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Powell talks up virus risks ahead of US GDP data

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30 July 2020

Written by
Matthew Ryan

Senior Market Analyst at Ebury. Providing expert currency analysis so small and mid-sized businesses can effectively navigate international markets.

Sterling briefly edged above the psychological 1.30 level versus the US dollar yesterday – the first time it has done so since the violent sell-off in the currency during the onset of the market panic on 10th March.

he dollar did, in fact, trade lower across the board for another day, first in anticipation of a dovish set of communications from the Federal Reserve and then again after Chair Powell’s comments during the FOMC press conference. As we anticipated, Powell struck a cautious tone, talking up the considerable risks posed to the US economy and stating that the bank will continue to use a range of tools in order to support it. While he did note that there were signs of a recent pick-up in economic data, he tempered this by noting that the path of the recovery would be highly dependent on the course of the virus.

On the topic of interest rates, which were unanimously kept unchanged, Powell noted ‘the Committee expects to maintain this target range [0-0.25%] until it is confident that the economy has weathered recent events and is on track to achieve its maximum employment and price stability goals’. At the June meeting the Fed indicated that rates would likely remain unchanged until at least the end of 2022. These comments are very much in line with that, with many economists now pushing back their calls for higher rates until three or four years in the future. This seems a reasonable assumption, in our view.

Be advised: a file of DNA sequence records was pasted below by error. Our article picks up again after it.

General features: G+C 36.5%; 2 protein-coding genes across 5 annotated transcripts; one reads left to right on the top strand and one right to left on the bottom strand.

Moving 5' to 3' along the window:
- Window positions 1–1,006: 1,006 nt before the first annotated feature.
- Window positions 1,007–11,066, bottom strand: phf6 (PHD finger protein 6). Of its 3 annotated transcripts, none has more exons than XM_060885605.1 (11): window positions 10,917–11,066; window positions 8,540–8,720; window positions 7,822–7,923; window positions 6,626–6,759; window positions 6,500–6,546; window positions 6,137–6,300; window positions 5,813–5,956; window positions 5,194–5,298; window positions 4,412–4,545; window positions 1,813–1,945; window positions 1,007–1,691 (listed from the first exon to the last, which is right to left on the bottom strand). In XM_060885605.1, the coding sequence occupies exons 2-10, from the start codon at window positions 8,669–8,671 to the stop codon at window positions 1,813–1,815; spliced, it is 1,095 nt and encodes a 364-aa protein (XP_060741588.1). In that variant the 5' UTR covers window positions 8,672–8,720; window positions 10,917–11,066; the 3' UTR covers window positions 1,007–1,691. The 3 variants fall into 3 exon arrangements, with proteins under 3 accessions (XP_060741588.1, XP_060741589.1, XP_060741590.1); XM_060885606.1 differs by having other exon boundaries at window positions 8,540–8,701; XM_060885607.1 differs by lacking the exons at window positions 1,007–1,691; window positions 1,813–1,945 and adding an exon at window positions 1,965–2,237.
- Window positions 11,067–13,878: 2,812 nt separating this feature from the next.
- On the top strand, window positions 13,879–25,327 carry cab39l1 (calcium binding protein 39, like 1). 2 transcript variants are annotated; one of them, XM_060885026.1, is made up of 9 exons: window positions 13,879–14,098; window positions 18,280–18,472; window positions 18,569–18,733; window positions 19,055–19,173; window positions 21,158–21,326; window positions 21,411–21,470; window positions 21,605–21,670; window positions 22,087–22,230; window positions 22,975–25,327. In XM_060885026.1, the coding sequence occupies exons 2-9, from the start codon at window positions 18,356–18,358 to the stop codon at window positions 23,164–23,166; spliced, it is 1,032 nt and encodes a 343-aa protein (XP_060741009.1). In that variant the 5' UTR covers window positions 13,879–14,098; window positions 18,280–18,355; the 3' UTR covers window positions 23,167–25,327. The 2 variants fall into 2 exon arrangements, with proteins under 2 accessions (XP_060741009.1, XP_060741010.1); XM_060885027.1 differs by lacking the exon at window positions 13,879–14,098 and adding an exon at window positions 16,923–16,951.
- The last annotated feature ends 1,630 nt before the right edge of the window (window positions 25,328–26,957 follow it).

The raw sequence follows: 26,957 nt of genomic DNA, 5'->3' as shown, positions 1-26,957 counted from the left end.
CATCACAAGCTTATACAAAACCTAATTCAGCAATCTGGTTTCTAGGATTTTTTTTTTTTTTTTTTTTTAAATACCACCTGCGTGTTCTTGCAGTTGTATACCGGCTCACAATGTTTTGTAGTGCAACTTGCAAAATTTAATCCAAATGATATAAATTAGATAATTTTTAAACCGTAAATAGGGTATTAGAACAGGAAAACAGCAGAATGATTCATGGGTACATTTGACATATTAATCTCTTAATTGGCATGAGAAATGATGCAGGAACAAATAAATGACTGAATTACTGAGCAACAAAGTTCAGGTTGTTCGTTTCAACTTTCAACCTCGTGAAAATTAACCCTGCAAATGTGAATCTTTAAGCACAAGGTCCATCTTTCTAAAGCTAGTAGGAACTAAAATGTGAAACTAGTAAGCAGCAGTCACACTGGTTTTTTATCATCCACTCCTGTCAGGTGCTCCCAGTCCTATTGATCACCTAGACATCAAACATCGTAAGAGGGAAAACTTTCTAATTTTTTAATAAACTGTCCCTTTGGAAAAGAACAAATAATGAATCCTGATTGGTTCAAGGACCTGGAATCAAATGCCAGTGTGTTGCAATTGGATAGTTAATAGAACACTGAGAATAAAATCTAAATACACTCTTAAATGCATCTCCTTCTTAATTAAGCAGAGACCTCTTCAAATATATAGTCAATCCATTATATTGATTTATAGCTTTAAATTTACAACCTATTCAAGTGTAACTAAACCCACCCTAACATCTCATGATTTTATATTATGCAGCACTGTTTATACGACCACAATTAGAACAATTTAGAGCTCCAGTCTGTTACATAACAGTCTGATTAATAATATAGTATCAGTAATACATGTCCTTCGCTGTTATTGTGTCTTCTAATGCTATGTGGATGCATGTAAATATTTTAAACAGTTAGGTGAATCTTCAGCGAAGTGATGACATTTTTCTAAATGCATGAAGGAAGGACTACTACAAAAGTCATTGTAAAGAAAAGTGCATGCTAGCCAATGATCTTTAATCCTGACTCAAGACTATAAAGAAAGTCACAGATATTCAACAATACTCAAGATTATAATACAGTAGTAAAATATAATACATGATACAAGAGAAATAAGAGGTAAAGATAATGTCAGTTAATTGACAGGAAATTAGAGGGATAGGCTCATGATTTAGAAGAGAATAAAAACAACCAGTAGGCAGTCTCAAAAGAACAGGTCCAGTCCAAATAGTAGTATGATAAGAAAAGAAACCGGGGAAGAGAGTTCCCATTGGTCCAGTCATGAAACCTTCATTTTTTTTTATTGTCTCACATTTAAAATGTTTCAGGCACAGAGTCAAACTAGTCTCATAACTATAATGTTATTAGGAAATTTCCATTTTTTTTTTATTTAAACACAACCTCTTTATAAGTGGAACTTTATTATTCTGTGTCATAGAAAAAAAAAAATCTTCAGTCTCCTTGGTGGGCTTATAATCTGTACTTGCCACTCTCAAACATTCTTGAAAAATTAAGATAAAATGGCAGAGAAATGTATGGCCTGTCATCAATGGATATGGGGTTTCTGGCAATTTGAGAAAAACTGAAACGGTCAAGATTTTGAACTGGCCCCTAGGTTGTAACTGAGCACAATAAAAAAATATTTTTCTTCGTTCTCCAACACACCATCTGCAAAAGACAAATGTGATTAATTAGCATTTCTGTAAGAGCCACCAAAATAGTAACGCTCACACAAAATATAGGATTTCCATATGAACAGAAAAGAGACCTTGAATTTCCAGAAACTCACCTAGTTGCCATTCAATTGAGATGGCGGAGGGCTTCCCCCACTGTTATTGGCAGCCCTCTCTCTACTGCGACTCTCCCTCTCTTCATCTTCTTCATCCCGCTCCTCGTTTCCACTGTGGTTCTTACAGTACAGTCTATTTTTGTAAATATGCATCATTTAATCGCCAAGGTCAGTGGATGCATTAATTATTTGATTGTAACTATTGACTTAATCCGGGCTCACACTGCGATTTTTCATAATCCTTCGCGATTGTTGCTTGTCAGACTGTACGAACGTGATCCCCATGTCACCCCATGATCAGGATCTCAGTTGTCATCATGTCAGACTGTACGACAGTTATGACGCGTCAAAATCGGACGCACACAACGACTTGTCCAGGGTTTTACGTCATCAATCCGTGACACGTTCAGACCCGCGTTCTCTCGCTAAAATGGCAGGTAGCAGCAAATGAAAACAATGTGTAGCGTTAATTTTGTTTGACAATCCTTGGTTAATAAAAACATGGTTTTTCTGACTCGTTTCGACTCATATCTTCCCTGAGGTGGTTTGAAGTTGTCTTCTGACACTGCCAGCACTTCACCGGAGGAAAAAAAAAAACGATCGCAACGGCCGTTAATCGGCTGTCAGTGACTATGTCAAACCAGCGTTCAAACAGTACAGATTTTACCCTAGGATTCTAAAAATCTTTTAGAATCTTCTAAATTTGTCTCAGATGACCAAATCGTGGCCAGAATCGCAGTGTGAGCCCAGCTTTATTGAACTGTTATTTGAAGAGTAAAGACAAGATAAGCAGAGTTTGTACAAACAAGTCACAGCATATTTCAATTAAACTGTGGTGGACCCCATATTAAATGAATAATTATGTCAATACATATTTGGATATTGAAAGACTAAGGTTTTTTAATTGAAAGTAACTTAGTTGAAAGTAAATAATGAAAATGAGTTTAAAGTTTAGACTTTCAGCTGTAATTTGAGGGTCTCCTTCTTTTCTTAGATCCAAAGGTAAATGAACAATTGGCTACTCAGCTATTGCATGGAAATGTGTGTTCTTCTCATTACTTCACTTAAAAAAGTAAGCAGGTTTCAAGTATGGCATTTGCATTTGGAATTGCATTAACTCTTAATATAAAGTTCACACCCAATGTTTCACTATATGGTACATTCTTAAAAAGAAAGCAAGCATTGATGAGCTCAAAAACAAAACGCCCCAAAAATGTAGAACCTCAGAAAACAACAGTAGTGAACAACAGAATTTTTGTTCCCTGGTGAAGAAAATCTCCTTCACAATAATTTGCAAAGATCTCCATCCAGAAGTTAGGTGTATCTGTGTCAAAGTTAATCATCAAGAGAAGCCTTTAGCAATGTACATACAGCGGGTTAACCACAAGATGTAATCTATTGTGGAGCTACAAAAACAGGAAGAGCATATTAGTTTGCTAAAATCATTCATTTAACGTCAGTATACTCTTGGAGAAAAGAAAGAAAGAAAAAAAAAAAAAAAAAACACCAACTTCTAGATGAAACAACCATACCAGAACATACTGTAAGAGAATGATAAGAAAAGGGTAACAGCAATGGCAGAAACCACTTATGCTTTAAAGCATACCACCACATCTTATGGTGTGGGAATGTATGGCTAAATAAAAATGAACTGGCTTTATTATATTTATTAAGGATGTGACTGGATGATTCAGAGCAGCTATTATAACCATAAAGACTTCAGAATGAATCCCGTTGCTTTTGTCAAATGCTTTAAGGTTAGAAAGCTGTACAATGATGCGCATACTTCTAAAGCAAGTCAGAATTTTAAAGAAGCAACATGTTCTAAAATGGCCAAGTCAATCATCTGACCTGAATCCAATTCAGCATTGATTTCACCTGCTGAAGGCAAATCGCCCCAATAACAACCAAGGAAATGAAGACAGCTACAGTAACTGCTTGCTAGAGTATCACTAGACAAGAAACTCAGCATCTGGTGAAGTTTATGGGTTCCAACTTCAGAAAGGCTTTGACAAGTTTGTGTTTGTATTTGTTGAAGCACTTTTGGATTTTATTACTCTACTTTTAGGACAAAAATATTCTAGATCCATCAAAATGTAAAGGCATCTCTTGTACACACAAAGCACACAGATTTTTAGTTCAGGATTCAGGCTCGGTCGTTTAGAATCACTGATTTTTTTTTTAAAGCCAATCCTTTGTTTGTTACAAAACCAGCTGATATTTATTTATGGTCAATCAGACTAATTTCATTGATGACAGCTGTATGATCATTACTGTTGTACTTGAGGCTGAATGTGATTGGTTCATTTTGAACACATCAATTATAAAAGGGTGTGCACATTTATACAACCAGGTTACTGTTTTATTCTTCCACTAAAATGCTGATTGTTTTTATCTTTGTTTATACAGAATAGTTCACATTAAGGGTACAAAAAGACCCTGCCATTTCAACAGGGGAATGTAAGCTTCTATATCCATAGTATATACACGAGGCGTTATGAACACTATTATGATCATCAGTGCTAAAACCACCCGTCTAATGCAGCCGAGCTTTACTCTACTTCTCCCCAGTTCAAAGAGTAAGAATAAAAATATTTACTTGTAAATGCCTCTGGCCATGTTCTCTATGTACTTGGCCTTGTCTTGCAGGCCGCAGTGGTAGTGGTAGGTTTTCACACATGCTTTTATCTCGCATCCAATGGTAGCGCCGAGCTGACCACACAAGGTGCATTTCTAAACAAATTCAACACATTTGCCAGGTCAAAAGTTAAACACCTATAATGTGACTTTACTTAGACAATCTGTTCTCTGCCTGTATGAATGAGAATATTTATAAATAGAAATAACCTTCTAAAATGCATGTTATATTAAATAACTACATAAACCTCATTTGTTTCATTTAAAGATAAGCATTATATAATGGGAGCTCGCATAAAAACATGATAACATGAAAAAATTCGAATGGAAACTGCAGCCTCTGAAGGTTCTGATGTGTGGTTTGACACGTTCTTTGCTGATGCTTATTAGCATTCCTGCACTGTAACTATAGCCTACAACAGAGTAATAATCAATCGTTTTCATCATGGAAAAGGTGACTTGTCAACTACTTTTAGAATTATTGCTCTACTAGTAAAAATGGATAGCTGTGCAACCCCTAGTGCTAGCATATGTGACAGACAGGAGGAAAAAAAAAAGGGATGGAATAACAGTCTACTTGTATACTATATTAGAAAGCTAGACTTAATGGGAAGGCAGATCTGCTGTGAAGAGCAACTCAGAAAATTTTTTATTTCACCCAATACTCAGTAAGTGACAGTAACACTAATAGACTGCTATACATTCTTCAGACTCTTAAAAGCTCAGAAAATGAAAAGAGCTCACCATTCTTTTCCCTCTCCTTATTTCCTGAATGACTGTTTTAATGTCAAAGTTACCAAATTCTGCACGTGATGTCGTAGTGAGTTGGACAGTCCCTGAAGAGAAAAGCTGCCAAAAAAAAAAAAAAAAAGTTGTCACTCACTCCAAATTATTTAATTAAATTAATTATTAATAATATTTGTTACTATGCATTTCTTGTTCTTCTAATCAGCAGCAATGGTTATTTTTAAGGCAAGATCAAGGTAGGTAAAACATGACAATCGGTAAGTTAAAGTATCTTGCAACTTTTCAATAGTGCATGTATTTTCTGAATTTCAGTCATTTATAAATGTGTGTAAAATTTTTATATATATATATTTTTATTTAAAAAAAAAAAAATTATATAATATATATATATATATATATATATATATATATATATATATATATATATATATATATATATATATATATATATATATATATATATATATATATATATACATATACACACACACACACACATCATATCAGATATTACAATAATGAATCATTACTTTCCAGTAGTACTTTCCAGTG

Deep divisions in FOMC cloud US policy outlook

German GDP numbers surprise to the downside

Today bodes to be a relatively busy one in the markets, with a host of economic data releases on tap. This morning’s German GDP data was slightly disappointing, showing that Europe’s largest economy contracted by a larger-than-expected 10.1% quarter-on-quarter in Q2, versus the 9% consensus. This was, however, offset by some encouraging news on the labour front. The number of those unemployed in Germany declined by 18,000 in July, the first time it has done so since prior to the crisis in March. While this suggests that the Euro Area economy is rebounded well as lockdown measures are unwound, it is worth noting that this only accounts for less than 3% of the total net jobs lost during the pandemic.

Next up will be this afternoon’s US GDP data for the second quarter. The market is eying an annualised contraction of 34% (the equivalent of approximately 8.5% QoQ). As we mentioned yesterday, should this number significantly surprise to the downside then that would likely fuel the narrative that the prolonged shutdowns are weighed more heavily on activity in the US relative to Europe, which could drag the dollar even lower this afternoon.